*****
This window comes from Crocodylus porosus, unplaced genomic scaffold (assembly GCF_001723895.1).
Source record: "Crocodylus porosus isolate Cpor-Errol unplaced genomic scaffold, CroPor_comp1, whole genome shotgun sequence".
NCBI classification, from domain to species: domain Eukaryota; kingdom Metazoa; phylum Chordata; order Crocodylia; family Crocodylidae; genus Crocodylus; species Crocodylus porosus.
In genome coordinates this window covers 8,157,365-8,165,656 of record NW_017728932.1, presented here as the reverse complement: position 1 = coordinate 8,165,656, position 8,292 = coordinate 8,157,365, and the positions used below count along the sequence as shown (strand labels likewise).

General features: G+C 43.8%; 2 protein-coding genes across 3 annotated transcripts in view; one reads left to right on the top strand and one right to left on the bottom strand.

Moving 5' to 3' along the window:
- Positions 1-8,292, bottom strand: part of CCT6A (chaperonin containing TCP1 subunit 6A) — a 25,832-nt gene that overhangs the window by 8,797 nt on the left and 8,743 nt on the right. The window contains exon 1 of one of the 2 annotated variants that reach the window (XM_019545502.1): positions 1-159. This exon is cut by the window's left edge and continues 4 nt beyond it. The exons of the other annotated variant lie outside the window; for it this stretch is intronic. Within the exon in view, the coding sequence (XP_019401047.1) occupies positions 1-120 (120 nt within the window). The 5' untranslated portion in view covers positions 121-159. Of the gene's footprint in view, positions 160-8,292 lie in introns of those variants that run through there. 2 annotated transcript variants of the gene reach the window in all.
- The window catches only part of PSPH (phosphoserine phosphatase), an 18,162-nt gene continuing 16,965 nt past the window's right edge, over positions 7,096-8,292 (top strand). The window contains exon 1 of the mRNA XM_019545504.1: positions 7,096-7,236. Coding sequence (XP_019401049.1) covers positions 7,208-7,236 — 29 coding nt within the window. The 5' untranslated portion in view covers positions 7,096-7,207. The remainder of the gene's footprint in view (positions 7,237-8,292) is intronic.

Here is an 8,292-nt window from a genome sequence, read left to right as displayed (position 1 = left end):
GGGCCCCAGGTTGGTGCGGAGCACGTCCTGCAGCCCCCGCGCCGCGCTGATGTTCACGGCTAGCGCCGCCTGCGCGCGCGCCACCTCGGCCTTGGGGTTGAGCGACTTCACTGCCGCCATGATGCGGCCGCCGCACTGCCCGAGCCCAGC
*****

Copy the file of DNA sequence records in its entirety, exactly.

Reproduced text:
This window comes from Crocodylus porosus, unplaced genomic scaffold (assembly GCF_001723895.1).
Source record: "Crocodylus porosus isolate Cpor-Errol unplaced genomic scaffold, CroPor_comp1, whole genome shotgun sequence".
NCBI classification, from domain to species: domain Eukaryota; kingdom Metazoa; phylum Chordata; order Crocodylia; family Crocodylidae; genus Crocodylus; species Crocodylus porosus.
In genome coordinates this window covers 8,157,365-8,165,656 of record NW_017728932.1, presented here as the reverse complement: position 1 = coordinate 8,165,656, position 8,292 = coordinate 8,157,365, and the positions used below count along the sequence as shown (strand labels likewise).

General features: G+C 43.8%; 2 protein-coding genes across 3 annotated transcripts in view; one reads left to right on the top strand and one right to left on the bottom strand.

Moving 5' to 3' along the window:
- Positions 1-8,292, bottom strand: part of CCT6A (chaperonin containing TCP1 subunit 6A) — a 25,832-nt gene that overhangs the window by 8,797 nt on the left and 8,743 nt on the right. The window contains exon 1 of one of the 2 annotated variants that reach the window (XM_019545502.1): positions 1-159. This exon is cut by the window's left edge and continues 4 nt beyond it. The exons of the other annotated variant lie outside the window; for it this stretch is intronic. Within the exon in view, the coding sequence (XP_019401047.1) occupies positions 1-120 (120 nt within the window). The 5' untranslated portion in view covers positions 121-159. Of the gene's footprint in view, positions 160-8,292 lie in introns of those variants that run through there. 2 annotated transcript variants of the gene reach the window in all.
- The window catches only part of PSPH (phosphoserine phosphatase), an 18,162-nt gene continuing 16,965 nt past the window's right edge, over positions 7,096-8,292 (top strand). The window contains exon 1 of the mRNA XM_019545504.1: positions 7,096-7,236. Coding sequence (XP_019401049.1) covers positions 7,208-7,236 — 29 coding nt within the window. The 5' untranslated portion in view covers positions 7,096-7,207. The remainder of the gene's footprint in view (positions 7,237-8,292) is intronic.

Here is an 8,292-nt window from a genome sequence, read left to right as displayed (position 1 = left end):
GGGCCCCAGGTTGGTGCGGAGCACGTCCTGCAGCCCCCGCGCCGCGCTGATGTTCACGGCTAGCGCCGCCTGCGCGCGCGCCACCTCGGCCTTGGGGTTGAGCGACTTCACTGCCGCCATGATGCGGCCGCCGCACTGCCCGAGCCCAGC